‘Extroverts sparkle, introverts glow. Extroverts are fireworks; introverts are the fire in the hearth’ ~ Sophia Dembling
Are you an extrovert – Gregarious and the life of the party?
Or, are you an introvert – Self-contained and reserved?
Ever heard of an ambivert? It is someone who displays classic traits of both introverts and extroverts in specific situations. An ambivert might engage in boisterous conversation at a party but at the same time, they also enjoy dinner and a movie alone.
Extroverts love meeting new people. They are the life of the party and their outgoing, vibrant nature draw people to them. They thrive being the centre of attention and usually like it that way. Social situations fit them like the proverbial glove. They are the ones who introduce themselves to others at a party or gatherings and don’t shy away from unfamiliar situations. They seem fearless of the unknown and do not always cope well alone. Too much alone time drains their natural energy and they recharge the internal batteries by being around other people. Extrovert personality traits you might recognise:
Extroverts are friends with many people from all walks of life. They engage well with others and feed off of the energy from those they are in conversation with. They usually have a large social network and are not afraid to expand their horizons with new interests and activities. They discuss their problems with others and are likely to express themselves openly and make clear their preferences and choices.
Extroverts are flexible and able to adapt to any situation when problems arise. Usually armed with a plan of action, they begin a project, plan a holiday or undertake any task. While extroverts also experience troubles or difficulty like anyone else, they are often more able to let it roll off their backs.
Extroverts are sometimes wrongly accused of overly-talkative or attention-seeking individuals. This is an unfair assumption. In reality, they simply gain energy from engaging in social interaction. They gain inspiration, stimulation and excitement from talking and discussing ideas with others.
“I am rarely bored alone; I am often bored in groups and crowds.” ~ Laurie Helgoe
Introverts are sometimes labelled as weird, eccentric or even uninteresting because they don’t portray the characteristics of an extrovert. They prefer silence for a reason and it’s usually to listen attentively as others converse. In a world where interaction with others is encouraged, silence for the introvert holds the potential for creativity, problem-solving and healing. Introvert personality traits you might recognise:
Introverts can enjoy the company of others as long as the interaction is minimal. They are usually highly sensitive individuals and are quite content in their own space. They find it difficult having ‘meaningless’ conversations with others and could feel uncomfortable, wondering why on earth they accepted an invitation.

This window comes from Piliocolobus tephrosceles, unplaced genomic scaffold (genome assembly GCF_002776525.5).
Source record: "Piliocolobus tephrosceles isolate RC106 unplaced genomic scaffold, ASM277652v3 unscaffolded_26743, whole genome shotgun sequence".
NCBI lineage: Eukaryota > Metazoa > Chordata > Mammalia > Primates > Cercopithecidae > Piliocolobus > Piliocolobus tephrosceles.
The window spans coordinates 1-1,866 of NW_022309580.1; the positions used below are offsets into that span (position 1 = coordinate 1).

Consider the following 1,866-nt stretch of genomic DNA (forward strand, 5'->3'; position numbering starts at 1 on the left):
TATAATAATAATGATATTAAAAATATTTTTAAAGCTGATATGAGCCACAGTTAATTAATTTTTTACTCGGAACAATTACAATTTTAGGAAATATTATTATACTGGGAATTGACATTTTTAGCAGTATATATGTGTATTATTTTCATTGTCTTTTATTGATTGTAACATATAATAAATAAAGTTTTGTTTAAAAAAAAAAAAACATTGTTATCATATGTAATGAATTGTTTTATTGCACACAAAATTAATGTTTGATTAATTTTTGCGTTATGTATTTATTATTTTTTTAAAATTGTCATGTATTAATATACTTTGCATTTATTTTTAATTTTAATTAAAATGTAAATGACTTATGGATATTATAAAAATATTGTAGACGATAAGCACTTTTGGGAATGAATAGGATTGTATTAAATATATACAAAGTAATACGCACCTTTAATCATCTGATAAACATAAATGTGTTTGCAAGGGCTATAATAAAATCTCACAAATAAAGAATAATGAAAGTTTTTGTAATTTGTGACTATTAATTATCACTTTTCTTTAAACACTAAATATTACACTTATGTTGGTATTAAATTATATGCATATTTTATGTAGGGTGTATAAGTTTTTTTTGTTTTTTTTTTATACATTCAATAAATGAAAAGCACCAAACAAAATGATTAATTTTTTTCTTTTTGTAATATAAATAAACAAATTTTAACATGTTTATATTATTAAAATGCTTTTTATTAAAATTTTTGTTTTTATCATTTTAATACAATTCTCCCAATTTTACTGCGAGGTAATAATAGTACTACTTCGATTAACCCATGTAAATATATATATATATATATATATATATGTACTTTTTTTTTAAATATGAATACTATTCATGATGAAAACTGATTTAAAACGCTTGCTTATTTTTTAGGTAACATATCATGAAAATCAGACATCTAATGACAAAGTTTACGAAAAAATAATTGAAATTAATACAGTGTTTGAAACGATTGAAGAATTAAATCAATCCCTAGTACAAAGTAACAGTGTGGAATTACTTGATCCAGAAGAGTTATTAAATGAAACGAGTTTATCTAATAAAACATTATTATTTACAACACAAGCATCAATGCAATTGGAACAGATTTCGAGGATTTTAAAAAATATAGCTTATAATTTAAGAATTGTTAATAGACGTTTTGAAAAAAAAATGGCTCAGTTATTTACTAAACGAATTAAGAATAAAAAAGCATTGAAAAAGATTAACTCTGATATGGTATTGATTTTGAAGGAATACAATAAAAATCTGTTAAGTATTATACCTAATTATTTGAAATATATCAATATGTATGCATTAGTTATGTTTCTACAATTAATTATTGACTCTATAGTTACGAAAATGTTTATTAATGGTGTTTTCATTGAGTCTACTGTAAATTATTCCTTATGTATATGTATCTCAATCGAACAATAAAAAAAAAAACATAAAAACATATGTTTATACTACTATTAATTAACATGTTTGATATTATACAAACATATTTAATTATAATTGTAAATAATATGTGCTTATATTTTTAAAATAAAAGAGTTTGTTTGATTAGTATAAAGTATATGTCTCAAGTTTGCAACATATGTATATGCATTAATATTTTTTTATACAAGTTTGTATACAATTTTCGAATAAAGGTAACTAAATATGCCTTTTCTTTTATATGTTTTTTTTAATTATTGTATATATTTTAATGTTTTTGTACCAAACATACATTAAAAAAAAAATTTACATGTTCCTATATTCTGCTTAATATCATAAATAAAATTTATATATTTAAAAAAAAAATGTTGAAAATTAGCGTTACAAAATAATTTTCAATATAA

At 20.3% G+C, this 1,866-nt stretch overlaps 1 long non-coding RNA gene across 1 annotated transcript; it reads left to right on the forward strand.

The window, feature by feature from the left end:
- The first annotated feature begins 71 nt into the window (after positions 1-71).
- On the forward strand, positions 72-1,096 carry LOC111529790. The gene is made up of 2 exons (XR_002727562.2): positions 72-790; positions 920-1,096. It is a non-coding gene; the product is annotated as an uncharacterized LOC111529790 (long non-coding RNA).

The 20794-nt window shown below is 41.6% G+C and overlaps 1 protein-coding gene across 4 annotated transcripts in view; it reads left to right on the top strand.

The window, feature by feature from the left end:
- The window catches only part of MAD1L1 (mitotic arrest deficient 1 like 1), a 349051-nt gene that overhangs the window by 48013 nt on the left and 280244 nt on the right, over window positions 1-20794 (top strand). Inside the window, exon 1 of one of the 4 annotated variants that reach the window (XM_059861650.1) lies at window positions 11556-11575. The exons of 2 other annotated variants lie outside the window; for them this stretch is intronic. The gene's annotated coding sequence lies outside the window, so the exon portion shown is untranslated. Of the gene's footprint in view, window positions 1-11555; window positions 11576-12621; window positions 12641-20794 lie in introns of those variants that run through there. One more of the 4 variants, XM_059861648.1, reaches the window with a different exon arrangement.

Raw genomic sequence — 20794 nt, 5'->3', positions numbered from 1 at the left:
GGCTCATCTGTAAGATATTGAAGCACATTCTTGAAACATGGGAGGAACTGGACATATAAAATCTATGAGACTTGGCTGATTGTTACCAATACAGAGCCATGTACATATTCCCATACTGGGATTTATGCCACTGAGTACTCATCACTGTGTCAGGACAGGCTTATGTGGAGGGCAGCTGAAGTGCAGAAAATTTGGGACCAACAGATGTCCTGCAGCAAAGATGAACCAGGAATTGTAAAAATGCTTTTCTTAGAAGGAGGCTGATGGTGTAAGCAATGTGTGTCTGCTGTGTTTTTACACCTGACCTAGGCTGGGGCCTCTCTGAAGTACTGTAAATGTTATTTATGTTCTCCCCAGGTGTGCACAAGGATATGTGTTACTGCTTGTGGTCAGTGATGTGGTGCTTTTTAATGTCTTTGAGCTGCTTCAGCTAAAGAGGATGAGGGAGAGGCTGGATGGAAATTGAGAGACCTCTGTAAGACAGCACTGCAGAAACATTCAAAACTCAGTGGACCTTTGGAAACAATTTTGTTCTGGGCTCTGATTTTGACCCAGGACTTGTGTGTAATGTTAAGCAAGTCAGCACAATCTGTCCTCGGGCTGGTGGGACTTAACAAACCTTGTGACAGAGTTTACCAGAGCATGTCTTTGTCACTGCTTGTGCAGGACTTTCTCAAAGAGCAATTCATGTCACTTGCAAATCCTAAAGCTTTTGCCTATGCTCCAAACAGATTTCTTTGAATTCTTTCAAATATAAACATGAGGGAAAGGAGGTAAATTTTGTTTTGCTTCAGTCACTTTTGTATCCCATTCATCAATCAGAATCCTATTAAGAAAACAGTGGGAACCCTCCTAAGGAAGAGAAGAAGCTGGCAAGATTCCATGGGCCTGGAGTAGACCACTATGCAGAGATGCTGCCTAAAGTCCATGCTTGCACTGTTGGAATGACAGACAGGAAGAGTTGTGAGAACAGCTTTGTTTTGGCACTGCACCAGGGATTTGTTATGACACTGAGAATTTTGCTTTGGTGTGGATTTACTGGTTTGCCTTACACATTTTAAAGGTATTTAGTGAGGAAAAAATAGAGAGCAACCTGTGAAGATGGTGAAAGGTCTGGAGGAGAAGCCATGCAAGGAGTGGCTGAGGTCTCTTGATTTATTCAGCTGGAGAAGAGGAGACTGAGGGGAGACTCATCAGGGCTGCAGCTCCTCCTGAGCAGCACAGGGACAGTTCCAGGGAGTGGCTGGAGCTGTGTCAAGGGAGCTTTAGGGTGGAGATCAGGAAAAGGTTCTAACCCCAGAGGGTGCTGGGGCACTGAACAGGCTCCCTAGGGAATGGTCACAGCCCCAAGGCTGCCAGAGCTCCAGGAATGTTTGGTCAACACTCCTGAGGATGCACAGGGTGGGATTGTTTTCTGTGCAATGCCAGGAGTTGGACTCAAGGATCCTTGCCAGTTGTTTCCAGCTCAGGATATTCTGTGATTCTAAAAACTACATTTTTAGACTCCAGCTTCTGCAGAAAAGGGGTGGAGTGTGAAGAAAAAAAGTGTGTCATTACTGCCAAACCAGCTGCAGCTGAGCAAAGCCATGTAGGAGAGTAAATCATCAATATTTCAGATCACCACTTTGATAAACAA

These individuals enjoy solitude, space and quiet. They would much rather curl up in their favourite chair with a good book than make small talk at a gathering they’d much rather avoid. Introverts would rather be where the big crowds aren’t and it’s not because they dislike people. They actually crave meaningful interaction and empty chitchat is avoided at all costs where possible.
In a working environment, they work best when they can focus deeply without any interruptions. They process their thoughts, emotions and ideas internally. In general, introverts are creatures of habit and they prefer to know what’s coming, especially when socialising is involved. They love spending time alone and feel strangely happy when plans are cancelled.
Extroverts may label introverts as unenthusiastic or apathetic when discussing routine, generic conversation topics. But get them going on something they really love and their passionate response might just come as a surprise. Introverts are good listeners and because they process information internally, they tend to hear, understand and provide careful considered insight when they do respond.
They are observant individuals and they notice things others might not. When sitting quietly in a conversation, they are actually soaking in the information and thinking critically. They might use their observant nature to take notice of people’s body language and facial expressions. These traits make them better at interpersonal communication.
So what it boils down to is it doesn’t matter where in the spectrum you fit in. Maybe you have traits of both an introvert and extrovert. We are all special in our own way. Celebrate your uniqueness instead of hiding it in the fear that you might be misunderstood!